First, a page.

Heading west on 187th street, you'll run into a place where time stood still. On some days, a hint of lilac floats in the summer air; other days, some have reported the scent of chestnuts roasting. Follow your nose to the scents' source, you'll find .
Nestled in a building that more closely resembles an older home than a store, customers find the area's largest collection of American-made handdipped candles. Candlemaker Amy Dunham says her favorite scent always changes.
"Today it's 'Snowdrift' because it's unique" says Dunham. "When I tell people I'm a candlemaker and work at Marley, everyone says they love the candles."
While Dunham and Betsy Milligan dip tapered candles during a typical workday, an older man works near them, cutting wax.
John Fixari, 88, has carried on his late wife Alice's dream inside the walls of Marley Candles. Alice scooped up the business in 1979, without a second thought.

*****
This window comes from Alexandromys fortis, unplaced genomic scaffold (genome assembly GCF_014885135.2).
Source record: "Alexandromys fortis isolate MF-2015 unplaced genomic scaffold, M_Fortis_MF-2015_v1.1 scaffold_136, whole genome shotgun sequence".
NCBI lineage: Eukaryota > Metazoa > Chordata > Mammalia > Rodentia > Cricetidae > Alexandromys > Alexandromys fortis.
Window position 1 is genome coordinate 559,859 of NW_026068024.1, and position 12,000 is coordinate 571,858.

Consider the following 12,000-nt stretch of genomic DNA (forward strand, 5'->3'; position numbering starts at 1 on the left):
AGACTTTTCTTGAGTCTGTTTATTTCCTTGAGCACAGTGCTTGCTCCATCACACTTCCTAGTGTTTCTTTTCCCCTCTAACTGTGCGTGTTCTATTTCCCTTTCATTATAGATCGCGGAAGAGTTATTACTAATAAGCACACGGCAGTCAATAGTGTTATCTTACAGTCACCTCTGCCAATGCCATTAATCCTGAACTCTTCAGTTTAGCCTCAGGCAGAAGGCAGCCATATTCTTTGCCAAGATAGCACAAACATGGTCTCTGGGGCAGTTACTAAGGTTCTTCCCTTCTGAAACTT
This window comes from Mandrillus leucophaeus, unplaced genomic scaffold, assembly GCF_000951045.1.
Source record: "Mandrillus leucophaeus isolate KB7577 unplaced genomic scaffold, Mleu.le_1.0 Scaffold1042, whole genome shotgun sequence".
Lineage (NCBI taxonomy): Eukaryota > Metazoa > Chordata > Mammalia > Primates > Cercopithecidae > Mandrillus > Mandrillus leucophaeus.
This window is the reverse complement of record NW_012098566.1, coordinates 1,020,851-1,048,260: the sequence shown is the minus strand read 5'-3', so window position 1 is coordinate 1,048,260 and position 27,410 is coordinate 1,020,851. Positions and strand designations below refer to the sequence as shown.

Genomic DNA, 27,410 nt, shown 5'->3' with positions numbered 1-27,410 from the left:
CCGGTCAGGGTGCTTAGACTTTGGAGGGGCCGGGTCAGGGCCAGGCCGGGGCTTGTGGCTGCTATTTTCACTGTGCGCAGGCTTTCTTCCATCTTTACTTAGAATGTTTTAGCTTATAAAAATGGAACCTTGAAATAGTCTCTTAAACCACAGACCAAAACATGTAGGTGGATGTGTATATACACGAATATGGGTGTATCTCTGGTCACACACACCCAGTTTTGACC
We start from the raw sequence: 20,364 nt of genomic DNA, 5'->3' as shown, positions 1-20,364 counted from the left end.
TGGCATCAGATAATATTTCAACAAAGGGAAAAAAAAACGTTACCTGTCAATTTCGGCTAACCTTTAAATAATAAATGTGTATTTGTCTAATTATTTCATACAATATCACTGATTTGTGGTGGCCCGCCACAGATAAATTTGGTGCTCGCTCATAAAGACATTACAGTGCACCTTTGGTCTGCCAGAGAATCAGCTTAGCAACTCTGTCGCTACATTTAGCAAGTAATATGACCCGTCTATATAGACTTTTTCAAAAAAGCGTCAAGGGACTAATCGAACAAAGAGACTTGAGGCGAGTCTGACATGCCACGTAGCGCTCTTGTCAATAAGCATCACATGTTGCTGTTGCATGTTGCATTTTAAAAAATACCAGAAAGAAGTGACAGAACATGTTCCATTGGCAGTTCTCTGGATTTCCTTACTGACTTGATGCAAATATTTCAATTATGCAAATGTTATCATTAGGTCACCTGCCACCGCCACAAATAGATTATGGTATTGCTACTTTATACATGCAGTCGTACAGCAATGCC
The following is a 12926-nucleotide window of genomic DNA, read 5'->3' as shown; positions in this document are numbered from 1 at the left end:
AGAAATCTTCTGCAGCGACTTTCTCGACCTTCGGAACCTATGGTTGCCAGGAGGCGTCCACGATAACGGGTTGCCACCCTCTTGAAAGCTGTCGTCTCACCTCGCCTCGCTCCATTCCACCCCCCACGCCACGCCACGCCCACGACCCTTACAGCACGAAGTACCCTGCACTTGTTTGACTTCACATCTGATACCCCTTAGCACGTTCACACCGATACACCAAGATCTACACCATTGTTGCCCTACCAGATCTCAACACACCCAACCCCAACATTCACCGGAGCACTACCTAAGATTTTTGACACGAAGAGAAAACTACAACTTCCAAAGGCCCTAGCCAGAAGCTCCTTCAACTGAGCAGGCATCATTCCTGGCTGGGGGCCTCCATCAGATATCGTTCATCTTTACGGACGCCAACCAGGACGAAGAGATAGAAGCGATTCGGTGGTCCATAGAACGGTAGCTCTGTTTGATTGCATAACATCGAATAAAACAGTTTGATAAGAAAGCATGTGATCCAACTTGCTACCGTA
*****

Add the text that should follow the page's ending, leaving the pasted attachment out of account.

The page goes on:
"We were living in Florida, she got a phone call from her girlfriend that Marley Candles was for sale. She told me, 'I'm buying Marley Candles.' Sure enough, she booked a flight to Chicago and off she went. She bought it! From that point on, she was the head of this business."
Over the years, Fixari has stoked the business, also keeping it in the family; the couple's daughters now run the store. John speaks fondly of his daughters, Nancy Fixari and Kathy Chapleau.
"Look how nice a job these girls do. What do I know about this stuff."
But the dedicated businessman comes to work everyday. The WWII Navy pilot continues striving to light up lives—with all the credit due to Alice.
"She was the top dog," he said. "I give her credit for keeping this old art alive. We make candles the old-fashioned way. This is history, you bring the art to the people."
Want to know more about Marley Candles? , or visit their website.